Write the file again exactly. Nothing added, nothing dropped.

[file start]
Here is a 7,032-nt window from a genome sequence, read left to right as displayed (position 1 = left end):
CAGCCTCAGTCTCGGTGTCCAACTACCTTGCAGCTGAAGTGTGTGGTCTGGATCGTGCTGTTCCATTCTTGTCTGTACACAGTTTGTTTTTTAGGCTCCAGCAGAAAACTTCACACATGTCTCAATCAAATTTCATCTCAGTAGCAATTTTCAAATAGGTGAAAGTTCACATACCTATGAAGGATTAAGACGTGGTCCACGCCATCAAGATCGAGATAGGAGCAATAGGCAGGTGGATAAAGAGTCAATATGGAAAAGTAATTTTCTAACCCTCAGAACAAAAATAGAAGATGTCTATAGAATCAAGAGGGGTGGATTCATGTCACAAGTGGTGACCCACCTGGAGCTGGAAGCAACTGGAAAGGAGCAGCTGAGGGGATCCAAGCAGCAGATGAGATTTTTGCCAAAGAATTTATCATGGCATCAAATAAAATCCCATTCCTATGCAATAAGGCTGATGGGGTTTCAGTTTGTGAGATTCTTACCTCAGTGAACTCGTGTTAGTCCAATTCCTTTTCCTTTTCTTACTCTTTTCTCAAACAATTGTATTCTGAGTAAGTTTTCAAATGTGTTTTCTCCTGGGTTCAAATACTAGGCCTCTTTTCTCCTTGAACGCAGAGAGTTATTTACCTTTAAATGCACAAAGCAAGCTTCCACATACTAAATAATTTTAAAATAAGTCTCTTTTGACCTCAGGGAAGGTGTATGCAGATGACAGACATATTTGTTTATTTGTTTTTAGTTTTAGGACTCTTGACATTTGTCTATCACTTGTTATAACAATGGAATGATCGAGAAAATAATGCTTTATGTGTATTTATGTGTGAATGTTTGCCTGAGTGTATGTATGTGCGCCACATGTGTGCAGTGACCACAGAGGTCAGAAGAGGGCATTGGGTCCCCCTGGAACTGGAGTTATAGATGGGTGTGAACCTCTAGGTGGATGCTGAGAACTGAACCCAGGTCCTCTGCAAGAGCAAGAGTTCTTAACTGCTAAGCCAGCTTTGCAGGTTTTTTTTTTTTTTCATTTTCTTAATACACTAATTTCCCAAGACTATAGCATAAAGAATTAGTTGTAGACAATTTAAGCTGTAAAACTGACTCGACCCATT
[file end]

Here is a 7,032-nt window from a genome sequence, read left to right as displayed (position 1 = left end):
CAGCCTCAGTCTCGGTGTCCAACTACCTTGCAGCTGAAGTGTGTGGTCTGGATCGTGCTGTTCCATTCTTGTCTGTACACAGTTTGTTTTTTAGGCTCCAGCAGAAAACTTCACACATGTCTCAATCAAATTTCATCTCAGTAGCAATTTTCAAATAGGTGAAAGTTCACATACCTATGAAGGATTAAGACGTGGTCCACGCCATCAAGATCGAGATAGGAGCAATAGGCAGGTGGATAAAGAGTCAATATGGAAAAGTAATTTTCTAACCCTCAGAACAAAAATAGAAGATGTCTATAGAATCAAGAGGGGTGGATTCATGTCACAAGTGGTGACCCACCTGGAGCTGGAAGCAACTGGAAAGGAGCAGCTGAGGGGATCCAAGCAGCAGATGAGATTTTTGCCAAAGAATTTATCATGGCATCAAATAAAATCCCATTCCTATGCAATAAGGCTGATGGGGTTTCAGTTTGTGAGATTCTTACCTCAGTGAACTCGTGTTAGTCCAATTCCTTTTCCTTTTCTTACTCTTTTCTCAAACAATTGTATTCTGAGTAAGTTTTCAAATGTGTTTTCTCCTGGGTTCAAATACTAGGCCTCTTTTCTCCTTGAACGCAGAGAGTTATTTACCTTTAAATGCACAAAGCAAGCTTCCACATACTAAATAATTTTAAAATAAGTCTCTTTTGACCTCAGGGAAGGTGTATGCAGATGACAGACATATTTGTTTATTTGTTTTTAGTTTTAGGACTCTTGACATTTGTCTATCACTTGTTATAACAATGGAATGATCGAGAAAATAATGCTTTATGTGTATTTATGTGTGAATGTTTGCCTGAGTGTATGTATGTGCGCCACATGTGTGCAGTGACCACAGAGGTCAGAAGAGGGCATTGGGTCCCCCTGGAACTGGAGTTATAGATGGGTGTGAACCTCTAGGTGGATGCTGAGAACTGAACCCAGGTCCTCTGCAAGAGCAAGAGTTCTTAACTGCTAAGCCAGCTTTGCAGGTTTTTTTTTTTTTTCATTTTCTTAATACACTAATTTCCCAAGACTATAGCATAAAGAATTAGTTGTAGACAATTTAAGCTGTAAAACTGACTCGACCCATT